Institutional Research Funding, IUT23-5
Rapidly developing nanotechnologies offer the mankind countless benefits on the background of limited information on the respective environmental and health risks. ToxBe aims evaluating the existing and obtaining new scientific knowledge on chemical and nanoparticle (NP) safety. For that, we will first critically analyze the existing literature on environmental hazards of NPs, e.g., identify potential descriptors for QSAR models. Targeted (eco)toxicological testing will be used (i) to fill the data gaps on environmental hazard of NPs and (ii) to generate homogenous training sets for QSARs. Further, the toxicological pathways of hazardous NPs – solubilization, induction of reactive oxygen species, interference with biomembranes and -molecules will be identified by refining the existing and designing new cost-effective bioassays. To increase the environmental relevance, environmentally more relevant species, test conditions and simplified laboratory food chains will be used.
Start-up grant PSG311
The aquatic risk assessment of existing and emerging pollutants is mainly based on toxicity assays using artificial culture media and one species at a time. While such experiments are useful for comparisons of chemicals, the results are difficult to apply in real life situations with complex matrices and multi-species exposures. The relevance of aquatic toxicity assays can be improved by using media based on natural water and a community of species instead of one. This is already employed in the mainstream of ecology that deals with biodiversity, functional diversity and resistance of communities to external stress. The current proposal combines the two fields providing a more realistic approach to environmental effects of three major classes of toxicants with different modes of action: organic chemicals, pesticides and nanoparticles.
Pollinators are vital for natural and agricultural ecosystems. Yet, recent trends indicate declines in their numbers and species richness. This decline is due to multiple stressors acting in parallel and synergizing the effects of each other. Moreover, each region carries its specific characteristics and stressors, creating the need for a region-based approach. The project ‘Opportunities for mitigation of bee losses’ will generate recommendations for efficient conservation as well as beekeeping measures. The new scientific knowledge gained by the project allows us to fill existing data gaps and provide optimal measures to mitigate bee losses in Estonia. The project will create the Project Network; evaluate the effects of habitat- and landscape-level factors affecting pollinators; analyse existing veterinary problems and toxic compounds relevant to Estonian conditions; analyse the severity of existing stressor and generate protocols for policymakers to mitigate the effects.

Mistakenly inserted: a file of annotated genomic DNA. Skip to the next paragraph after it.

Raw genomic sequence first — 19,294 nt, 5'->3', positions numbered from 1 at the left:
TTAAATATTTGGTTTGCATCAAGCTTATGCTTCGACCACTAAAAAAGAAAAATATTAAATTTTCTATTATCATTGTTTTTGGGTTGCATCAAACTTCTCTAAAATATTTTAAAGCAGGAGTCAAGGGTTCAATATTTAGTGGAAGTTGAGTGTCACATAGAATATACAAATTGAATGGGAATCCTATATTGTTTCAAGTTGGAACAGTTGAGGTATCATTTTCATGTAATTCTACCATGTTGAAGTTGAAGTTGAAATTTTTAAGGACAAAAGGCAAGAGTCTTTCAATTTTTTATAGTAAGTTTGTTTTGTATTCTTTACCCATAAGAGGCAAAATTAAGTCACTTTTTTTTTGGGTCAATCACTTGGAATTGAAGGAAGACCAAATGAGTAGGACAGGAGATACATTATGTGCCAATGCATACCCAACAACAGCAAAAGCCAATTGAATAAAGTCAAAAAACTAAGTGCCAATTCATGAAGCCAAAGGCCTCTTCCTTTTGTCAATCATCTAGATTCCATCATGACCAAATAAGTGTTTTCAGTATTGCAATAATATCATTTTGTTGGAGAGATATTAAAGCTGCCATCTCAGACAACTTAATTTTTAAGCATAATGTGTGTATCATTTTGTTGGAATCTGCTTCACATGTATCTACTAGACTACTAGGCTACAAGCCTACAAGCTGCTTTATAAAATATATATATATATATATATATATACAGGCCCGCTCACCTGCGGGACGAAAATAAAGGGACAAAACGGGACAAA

Personal Research Funding, PUT1015
Nanoparticles (NPs) offer unique properties for biomedical applications. Therapeutic use of NPs implies their administration into bloodstream, where NPs inevitably come into contact with the immune cells and pose immunotoxicity concerns. Macrophages are phagocytizing immune cells that directly interact with NPs and can be used as in vitro model to study possible immunotoxic effects of NPs. The main aim of this proposal is to reveal physico-chemical properties of NPs that can be modified to reduce NP toxicity to human macrophages, without compromising their beneficial function(s). Medically perspective Fe, Ag and CuO NPs and their novel modifications were selected for the study, aiming to link chemical composition, size and surface coating of NPs to their in vitro effects in macrophages, focusing on toxicity mechanisms and immune responses. As the main output, we will provide novel structure-related immunotoxicity information for NPs that is crucial for biomedical applications.
Personal Research Funding, PUT1512
Microplastic (MP) waste (particles ≤ 5 mm) in the waterbodies is accumulating rapidly yet the current knowledge and scientific proof on the potential consequences of this pollution is not sufficient to choose the most effective countermeasures to fight this problem. The main objective of the current project is to evaluate the hazardous effects of of MP on marine and freshwater zooplankton – the base of aquatic food-webs. For that, we will perform hazard assessment of different particle types of the most wide-spread low-density polymers. Special focus will be on linking the particle properties to the observed effects, mapping the sub-lethal effects as early warnings of instability of the aquatic populations in the long-run and evaluating the MP role as the co-contaminant carrier. As the main outcome, novel information, data and hazard assessment protocols will be provided for better understanding the MP waste problem and application for regulatory and further research purposes.
Aim of the project NAMUR+ is to establish the Estonian Research Infrastructures Roadmap object – an infrastructure/excellence centre for the nanomaterials research and development, and their safety assessment bringing together projects partners’ already exciting and in the future purchased high-technology equipment. The partners of NAMUR+ are Tartu University, Tallinn University of Technology and National Institute of Chemical Physics and Biophysics (Laboratory of Environmental Toxicology, leading partner for the nanomaterials safety assessment).
More information from COST.
More information from COST.